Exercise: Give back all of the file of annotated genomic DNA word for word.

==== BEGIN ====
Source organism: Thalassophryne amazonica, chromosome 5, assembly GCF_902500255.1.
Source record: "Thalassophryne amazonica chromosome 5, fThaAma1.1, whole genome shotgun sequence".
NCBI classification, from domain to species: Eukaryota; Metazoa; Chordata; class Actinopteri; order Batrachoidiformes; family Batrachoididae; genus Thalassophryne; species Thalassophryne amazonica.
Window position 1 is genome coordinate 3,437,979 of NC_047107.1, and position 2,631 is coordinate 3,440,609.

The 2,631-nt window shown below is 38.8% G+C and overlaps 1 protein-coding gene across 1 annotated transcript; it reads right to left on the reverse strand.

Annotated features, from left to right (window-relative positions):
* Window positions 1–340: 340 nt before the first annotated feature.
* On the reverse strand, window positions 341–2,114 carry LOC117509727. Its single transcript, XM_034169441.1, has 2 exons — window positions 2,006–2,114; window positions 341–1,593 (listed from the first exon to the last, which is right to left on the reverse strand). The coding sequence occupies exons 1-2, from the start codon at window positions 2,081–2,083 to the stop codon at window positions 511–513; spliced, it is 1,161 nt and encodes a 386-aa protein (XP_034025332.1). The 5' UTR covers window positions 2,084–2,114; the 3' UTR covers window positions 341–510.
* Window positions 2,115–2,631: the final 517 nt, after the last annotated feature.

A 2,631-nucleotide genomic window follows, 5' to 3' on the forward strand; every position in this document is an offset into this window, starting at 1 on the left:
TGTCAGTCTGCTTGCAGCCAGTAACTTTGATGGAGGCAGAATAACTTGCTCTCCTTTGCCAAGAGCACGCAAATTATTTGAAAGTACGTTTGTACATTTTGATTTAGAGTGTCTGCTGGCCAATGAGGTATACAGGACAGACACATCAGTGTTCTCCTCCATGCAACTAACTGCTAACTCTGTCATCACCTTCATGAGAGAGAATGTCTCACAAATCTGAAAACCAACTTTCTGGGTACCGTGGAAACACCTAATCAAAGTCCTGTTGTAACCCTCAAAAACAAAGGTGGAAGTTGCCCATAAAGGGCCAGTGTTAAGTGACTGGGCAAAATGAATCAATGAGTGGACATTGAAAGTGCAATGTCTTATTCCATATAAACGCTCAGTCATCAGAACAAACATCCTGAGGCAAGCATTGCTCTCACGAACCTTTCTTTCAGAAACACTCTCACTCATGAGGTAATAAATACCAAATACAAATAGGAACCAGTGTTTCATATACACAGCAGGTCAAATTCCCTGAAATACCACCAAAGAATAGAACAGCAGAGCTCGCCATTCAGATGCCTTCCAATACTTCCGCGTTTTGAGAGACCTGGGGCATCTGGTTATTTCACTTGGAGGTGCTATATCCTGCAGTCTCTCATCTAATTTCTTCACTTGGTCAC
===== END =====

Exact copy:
Source organism: Thalassophryne amazonica, chromosome 5, assembly GCF_902500255.1.
Source record: "Thalassophryne amazonica chromosome 5, fThaAma1.1, whole genome shotgun sequence".
NCBI classification, from domain to species: Eukaryota; Metazoa; Chordata; class Actinopteri; order Batrachoidiformes; family Batrachoididae; genus Thalassophryne; species Thalassophryne amazonica.
Window position 1 is genome coordinate 3,437,979 of NC_047107.1, and position 2,631 is coordinate 3,440,609.

The 2,631-nt window shown below is 38.8% G+C and overlaps 1 protein-coding gene across 1 annotated transcript; it reads right to left on the reverse strand.

Annotated features, from left to right (window-relative positions):
* Window positions 1–340: 340 nt before the first annotated feature.
* On the reverse strand, window positions 341–2,114 carry LOC117509727. Its single transcript, XM_034169441.1, has 2 exons — window positions 2,006–2,114; window positions 341–1,593 (listed from the first exon to the last, which is right to left on the reverse strand). The coding sequence occupies exons 1-2, from the start codon at window positions 2,081–2,083 to the stop codon at window positions 511–513; spliced, it is 1,161 nt and encodes a 386-aa protein (XP_034025332.1). The 5' UTR covers window positions 2,084–2,114; the 3' UTR covers window positions 341–510.
* Window positions 2,115–2,631: the final 517 nt, after the last annotated feature.

A 2,631-nucleotide genomic window follows, 5' to 3' on the forward strand; every position in this document is an offset into this window, starting at 1 on the left:
TGTCAGTCTGCTTGCAGCCAGTAACTTTGATGGAGGCAGAATAACTTGCTCTCCTTTGCCAAGAGCACGCAAATTATTTGAAAGTACGTTTGTACATTTTGATTTAGAGTGTCTGCTGGCCAATGAGGTATACAGGACAGACACATCAGTGTTCTCCTCCATGCAACTAACTGCTAACTCTGTCATCACCTTCATGAGAGAGAATGTCTCACAAATCTGAAAACCAACTTTCTGGGTACCGTGGAAACACCTAATCAAAGTCCTGTTGTAACCCTCAAAAACAAAGGTGGAAGTTGCCCATAAAGGGCCAGTGTTAAGTGACTGGGCAAAATGAATCAATGAGTGGACATTGAAAGTGCAATGTCTTATTCCATATAAACGCTCAGTCATCAGAACAAACATCCTGAGGCAAGCATTGCTCTCACGAACCTTTCTTTCAGAAACACTCTCACTCATGAGGTAATAAATACCAAATACAAATAGGAACCAGTGTTTCATATACACAGCAGGTCAAATTCCCTGAAATACCACCAAAGAATAGAACAGCAGAGCTCGCCATTCAGATGCCTTCCAATACTTCCGCGTTTTGAGAGACCTGGGGCATCTGGTTATTTCACTTGGAGGTGCTATATCCTGCAGTCTCTCATCTAATTTCTTCACTTGGTCAC